Sifan Hassan takes the 1,500m in Doha, finishing a 1,500m/10,000m double, photo by PhotoRun.net
Joe Kovacs takes gold by 1 cm! photo by PhotoRun.net
Malaika Mihambo soars to LJ gold, photo by PhotoRun.net
In this column, Stuart Weir opines on the quality of this event. Stuart picks up things I do not, and I appreciate his candor and humor. You will too!
The decision to take the world athletics championship to Doha was always going to be controversial given the issues with climate. How should we assess the 2019 championships? Doha was my sixth IAAF outdoor world championships so I am in a reasonably good position to assess it in relation to previous events.
After the full stadiums of London 2017, almost any venue in the world was going to suffer by comparison. The lowest official attendance was 7,266 on the first Sunday evening. With the women’s 100m final at 11.20pm that evening , a significant number of those already left before the showcase event of the day. Midweek attendances were 16,000-20,000 with the stadium full for some of the final weekend sessions. Before one is too critical of Doha, let’s recall Moscow and Beijing where attendances were not great either.
In order to avoid the heat of the day the program started at 4.00pm at the earliest, running towards or beyond midnight. An 8 hour session was always going to be a challenge for spectators (and media!) It seemed hard to understand why there was often the full hour in the middle of the session with nothing but a few medal ceremonies. Why not start later or end earlier? At the time when we’re being told that Diamond League programs must be cut to 2 hours because that is what TV and spectators want, it seemed strange to have slow-moving 8 hour sessions. The one advantage of the slow-moving sessions was that sometimes the only event in progress was a field event, thereby giving it more profile than normal.
Marathons and race walks
Perhaps the most controversial part of scheduling was having the two marathons and four race walks starting at midnight. Mara Yamauchi, the British marathon runner who was once second in London, was commentating in Doha. She felt that midnight starts were very difficult for athletes – wondering how you prepare, how much do you eat, how would you get through the day to be in peak condition at midnight? The official statistics show the women’s marathon taking place at a temperature of 32 Celsius (90 Fahrenheit) and 74% humidity throughout the race. 28 of 68 women marathon runners did not finish, although, it was claimed, that was not exceptionally high for a championship marathon.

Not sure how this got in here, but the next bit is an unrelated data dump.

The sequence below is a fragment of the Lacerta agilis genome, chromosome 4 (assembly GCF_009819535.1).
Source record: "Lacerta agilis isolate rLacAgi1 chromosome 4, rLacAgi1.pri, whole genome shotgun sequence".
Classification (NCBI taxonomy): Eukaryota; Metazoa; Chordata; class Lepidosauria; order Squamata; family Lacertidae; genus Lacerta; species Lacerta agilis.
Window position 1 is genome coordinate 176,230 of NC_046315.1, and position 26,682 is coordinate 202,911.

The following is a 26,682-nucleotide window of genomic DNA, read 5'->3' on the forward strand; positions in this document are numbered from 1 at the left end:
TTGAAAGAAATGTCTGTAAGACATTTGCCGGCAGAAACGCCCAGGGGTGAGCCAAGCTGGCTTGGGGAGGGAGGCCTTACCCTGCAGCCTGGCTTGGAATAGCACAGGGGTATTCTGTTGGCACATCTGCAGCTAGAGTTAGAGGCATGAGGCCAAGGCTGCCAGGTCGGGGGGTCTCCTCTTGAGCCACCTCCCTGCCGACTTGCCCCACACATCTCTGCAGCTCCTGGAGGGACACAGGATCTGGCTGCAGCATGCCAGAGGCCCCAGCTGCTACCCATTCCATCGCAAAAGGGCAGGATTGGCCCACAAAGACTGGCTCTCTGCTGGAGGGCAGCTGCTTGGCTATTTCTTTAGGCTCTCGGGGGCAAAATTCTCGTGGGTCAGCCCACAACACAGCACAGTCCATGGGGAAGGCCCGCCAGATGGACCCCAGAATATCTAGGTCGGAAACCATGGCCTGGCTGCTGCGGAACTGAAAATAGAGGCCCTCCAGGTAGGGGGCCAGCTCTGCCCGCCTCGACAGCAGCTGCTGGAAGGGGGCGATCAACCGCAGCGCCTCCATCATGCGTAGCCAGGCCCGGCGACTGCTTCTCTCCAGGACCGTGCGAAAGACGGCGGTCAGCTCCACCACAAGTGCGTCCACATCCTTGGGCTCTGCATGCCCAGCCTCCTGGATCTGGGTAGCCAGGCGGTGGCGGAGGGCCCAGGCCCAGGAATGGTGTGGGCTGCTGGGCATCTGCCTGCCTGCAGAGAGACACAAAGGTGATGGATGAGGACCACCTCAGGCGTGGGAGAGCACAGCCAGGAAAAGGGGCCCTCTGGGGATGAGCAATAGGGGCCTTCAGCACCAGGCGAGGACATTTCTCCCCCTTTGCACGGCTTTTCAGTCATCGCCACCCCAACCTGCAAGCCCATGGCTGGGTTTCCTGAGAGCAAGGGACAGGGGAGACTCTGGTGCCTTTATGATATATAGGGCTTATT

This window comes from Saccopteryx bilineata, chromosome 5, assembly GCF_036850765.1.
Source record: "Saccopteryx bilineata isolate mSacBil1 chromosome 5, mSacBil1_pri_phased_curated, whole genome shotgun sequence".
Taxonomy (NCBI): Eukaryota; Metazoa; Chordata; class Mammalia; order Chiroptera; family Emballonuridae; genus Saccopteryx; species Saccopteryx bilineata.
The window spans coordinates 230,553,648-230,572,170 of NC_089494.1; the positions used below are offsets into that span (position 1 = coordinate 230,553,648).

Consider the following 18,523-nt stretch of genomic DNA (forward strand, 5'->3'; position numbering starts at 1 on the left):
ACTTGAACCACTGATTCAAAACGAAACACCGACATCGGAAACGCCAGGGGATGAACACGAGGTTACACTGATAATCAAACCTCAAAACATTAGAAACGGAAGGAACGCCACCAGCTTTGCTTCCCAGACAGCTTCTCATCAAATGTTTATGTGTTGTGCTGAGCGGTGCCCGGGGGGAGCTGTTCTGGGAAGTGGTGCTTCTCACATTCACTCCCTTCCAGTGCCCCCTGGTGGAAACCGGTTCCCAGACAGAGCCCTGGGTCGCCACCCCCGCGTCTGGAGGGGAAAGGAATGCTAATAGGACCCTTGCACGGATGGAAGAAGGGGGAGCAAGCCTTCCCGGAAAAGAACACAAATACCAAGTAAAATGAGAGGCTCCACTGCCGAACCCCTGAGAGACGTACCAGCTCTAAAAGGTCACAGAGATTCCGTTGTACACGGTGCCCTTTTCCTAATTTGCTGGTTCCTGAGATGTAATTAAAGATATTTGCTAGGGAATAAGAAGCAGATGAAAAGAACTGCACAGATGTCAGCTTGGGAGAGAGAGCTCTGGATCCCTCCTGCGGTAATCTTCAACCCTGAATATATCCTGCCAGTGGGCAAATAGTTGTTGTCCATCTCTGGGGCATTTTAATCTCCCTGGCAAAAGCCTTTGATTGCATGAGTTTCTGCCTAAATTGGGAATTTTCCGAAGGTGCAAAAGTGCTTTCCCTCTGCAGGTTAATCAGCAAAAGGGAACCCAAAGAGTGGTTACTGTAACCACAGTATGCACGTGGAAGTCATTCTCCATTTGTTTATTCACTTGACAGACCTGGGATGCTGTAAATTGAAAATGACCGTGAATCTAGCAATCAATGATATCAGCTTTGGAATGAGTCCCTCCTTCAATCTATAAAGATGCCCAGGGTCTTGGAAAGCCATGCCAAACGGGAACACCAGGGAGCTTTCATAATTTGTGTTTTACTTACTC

To be fair the same criticism was offered of the Commonwealth Games marathon in Australia last year. If one decides that Doha, Australia and dare I say it, Tokyo, are too hot for Olympic or championship marathons, we are in danger of implementing a policy that world championships can only be hosted by countries with a temperate climate, so excluding much of the world.
The stadium and track
The stadium, upgraded this year, was excellent affording a good view of the track from almost every seat. The track was said to be fast and times achieved would tend to back this up.
There were some magnificent races and field events, stellar performances and medals decided by the smallest of margins. According to data on the IAAF website, based on the competition performance rankings and also the average scores of all results, Doha came top in comparison with all previous world championships.
It is invidious to list outstanding events as my memory is undoubtedly subjective and other people would argue as strongly for different performances. That said, these are some of the events that will long stay in my memory and which convince me that the 2019 IAAF world championship was in magnificent and memorable occasion
- Joe Kovacs, Tom Walsh and Ryan Crouser taking the shot put medals with just 1 centimeter separating them
- Malaika Mihambo long jump gold with three 7 meter jumps.
- Salwa Eid Naser just beating Shaunae Miller-Uibo in the women’s 400m.
- Sifan Hassan winning the women’s 1500m in 3:51.95, having already won the 10,000m.
- Shelly-Ann Fraser-Pryce aged 32 and after having a baby, running one hundredth of a second outside her PR for gold in the 100m
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